This post follows up the previous post, “Scalability! But at what COST?”, which got a great response. The short version of the previous post is that for the graph datasets and computations the scalable systems research community is currently looking at, a laptop outperforms the scalable systems.
There were several flavors of response to the post (many of which were very supportive!), but one that I’d like to address in this post is
One billion edges is just a few gigabytes; it’s hardly “big data” …
My personal opinion is that if your system doesn’t perform well on one billion things, you don’t yet have the credibility to claim it’s going to work much better on a trillion things. But let’s see where this goes…
The only reported data I know of for graph processing at the “one trillion things” scale is Facebook’s processing of a one trillion edge graph, where they got the per-iteration pagerank time down to under four minutes on 200 commodity machines (number of cores unknown to me). That’s really quite good (and, much better than Giraph performed in GraphX’s evaluation).
I don’t have a trillion edge graph, unfortunately, but thanks to the nice people at Web Data Commons, I was able to download a 128 billion edge graph, based on the hyperlink structure from Common Crawl. Using the same algorithms from the previous post yields a new (mostly empty) column:
*: An earlier version had 23,653 seconds as the number for pagerank. Unfortunately, the code was set to do only ten iterations (in order to compare to GraphX, whose scaling measurements are for only ten iterations). We apologize for the error.
Importantly, these algorithms are exactly the same as in the previous post. Nothing has been changed, other than (a few sections down) a different on-disk representation of the graph so that it fit on my SSD. The edges per second are mostly within a factor of two across the graphs; this approach even scales!
Note: The single-thread numbers for pagerank on the smaller graphs are not the same as in the previous post. Because the common crawl dataset is so large, I was only able to process it in Hilbert curve order. It seemed appropriate to use the corresponding numbers for the smaller graphs, rather than the vertex order numbers.
A COST challenge for scalable systems
I’d like to challenge the teams behind the existing graph processing platforms to evaluate and report their COST (Configuration that Outperforms a Single Thread) for this dataset. The dataset is nearly two orders of magnitude larger than those most currently use for system evaluation, and yet still nearly one order of magnitude smaller than can be easily processed by my laptop. It is much “bigger” data than we’ve been using previously, and it is available for everyone to download, so get to it!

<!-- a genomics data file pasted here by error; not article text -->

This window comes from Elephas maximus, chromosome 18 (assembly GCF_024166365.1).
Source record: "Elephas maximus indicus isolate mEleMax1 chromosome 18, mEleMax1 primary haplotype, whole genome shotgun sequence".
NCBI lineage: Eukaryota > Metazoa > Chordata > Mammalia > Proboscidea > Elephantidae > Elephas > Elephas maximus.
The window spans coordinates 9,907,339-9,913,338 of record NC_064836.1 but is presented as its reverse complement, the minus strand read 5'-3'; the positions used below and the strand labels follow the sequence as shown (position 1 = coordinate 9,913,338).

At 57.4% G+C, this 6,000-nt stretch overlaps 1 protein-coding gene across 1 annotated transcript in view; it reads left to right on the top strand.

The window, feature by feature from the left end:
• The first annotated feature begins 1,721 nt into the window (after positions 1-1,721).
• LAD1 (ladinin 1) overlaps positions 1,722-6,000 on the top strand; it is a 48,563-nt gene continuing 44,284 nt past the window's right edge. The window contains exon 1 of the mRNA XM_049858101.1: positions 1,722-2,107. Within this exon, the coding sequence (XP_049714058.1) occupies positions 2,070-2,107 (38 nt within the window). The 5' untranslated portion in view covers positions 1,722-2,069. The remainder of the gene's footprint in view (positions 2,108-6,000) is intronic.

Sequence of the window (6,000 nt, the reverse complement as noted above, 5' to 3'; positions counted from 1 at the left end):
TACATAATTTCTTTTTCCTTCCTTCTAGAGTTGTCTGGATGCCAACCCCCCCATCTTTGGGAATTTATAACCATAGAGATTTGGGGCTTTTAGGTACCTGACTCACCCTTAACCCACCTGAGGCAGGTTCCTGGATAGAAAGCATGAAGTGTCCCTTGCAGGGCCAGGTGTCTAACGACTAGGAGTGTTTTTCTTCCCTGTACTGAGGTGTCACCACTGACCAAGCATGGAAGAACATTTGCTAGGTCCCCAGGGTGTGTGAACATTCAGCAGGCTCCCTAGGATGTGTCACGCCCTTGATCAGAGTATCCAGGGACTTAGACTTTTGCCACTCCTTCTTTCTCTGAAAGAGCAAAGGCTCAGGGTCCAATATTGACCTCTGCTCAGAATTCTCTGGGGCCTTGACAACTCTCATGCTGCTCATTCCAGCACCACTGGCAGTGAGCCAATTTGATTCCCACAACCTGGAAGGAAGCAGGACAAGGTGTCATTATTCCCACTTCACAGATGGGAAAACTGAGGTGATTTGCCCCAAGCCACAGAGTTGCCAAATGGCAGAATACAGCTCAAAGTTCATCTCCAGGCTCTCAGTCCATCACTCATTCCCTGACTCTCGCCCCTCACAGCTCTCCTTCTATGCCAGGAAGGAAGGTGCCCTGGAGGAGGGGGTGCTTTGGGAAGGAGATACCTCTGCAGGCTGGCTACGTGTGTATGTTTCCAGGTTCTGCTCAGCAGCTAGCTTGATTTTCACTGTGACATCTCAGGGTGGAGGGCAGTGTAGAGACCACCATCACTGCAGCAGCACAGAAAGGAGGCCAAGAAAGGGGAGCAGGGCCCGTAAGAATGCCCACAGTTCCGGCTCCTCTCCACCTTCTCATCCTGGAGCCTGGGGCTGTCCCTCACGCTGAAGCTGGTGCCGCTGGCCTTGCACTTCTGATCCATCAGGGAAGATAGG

The only partial data we have is for Giraph, for which 200 machines is more than enough. I don’t think we know very much about any other scalable graph processing system. Let’s fix that!
I’ll happily post updates for performance numbers on specific systems. To make it fun, let’s say that each submission gets to name another system whose row is “unknown” until its measurements arrive.
There were some relatively minor implementation details involved in getting 128 billion edges onto my laptop, and then processed efficiently (which isn’t to say that I got them right the first time). Doing the math, if one writes down a
(u32, u32) for each edge, this ends up at a terabyte of data, and my laptop doesn’t have that kind of SSD. So, we’ll have to be a bit smarter.
Using the Hilbert curve layout leads to a very simple compressed representation: having sorted the
u64 values it uses to represent edges, one can simply delta-encode them (writing the differences between adjacent values). Because the Hilbert curve teases out locality, the gaps are often quite small, and therefore compress nicely. When I combined a variable-length integer encoding with gzip, the resulting file was only 45GB; about 2.8 bits per edge). Decompressed (with just the variable-length delta encoding), it is 154GB, which is the representation I used to get the measurements above.
Not only is the Hilbert curve good for compression, it is pretty much mandatory due to the locality it provides when accessing the per-vertex state. Random access into main memory is not all that bad, but when the working set for vertex state in pagerank is 40GB, random access turns in to thrashing. This is not only slow, but it wears out my SSD, and no one wants that. The near-linear performance scaling as we went up two orders of magnitude in size is evidence for how cool the Hilbert curve is.
Transforming the data to the compressed Hilbert curve encoding was relatively efficient. My laptop was able to transform (encode, sort, and compress) the data faster than I could download it, so I didn’t work too hard to optimize the performance. However, this is an excellent example of where parallelism can help: each of the 700 files comprising the graph could be processed independently (and I did fire up a second process on occasion). If you had 100 cores (like most of the scalable systems use) the whole conversion process would just take a few minutes.
The implementation is available in the COST repository, though the documentation is not yet brilliant. If you have questions, especially if you’d like to be doing this sort of thing in your scalable system and want pointers, just shoot me an email.
I’m not going to try this nonsense on any larger graphs. The ball is now in the court of the scalable systems. We’ll just have to wait and see how they do before setting any stretch performance goals.
Instead, it’s time to get back to work on timely dataflow in Rust! Stay tuned for that kind of post.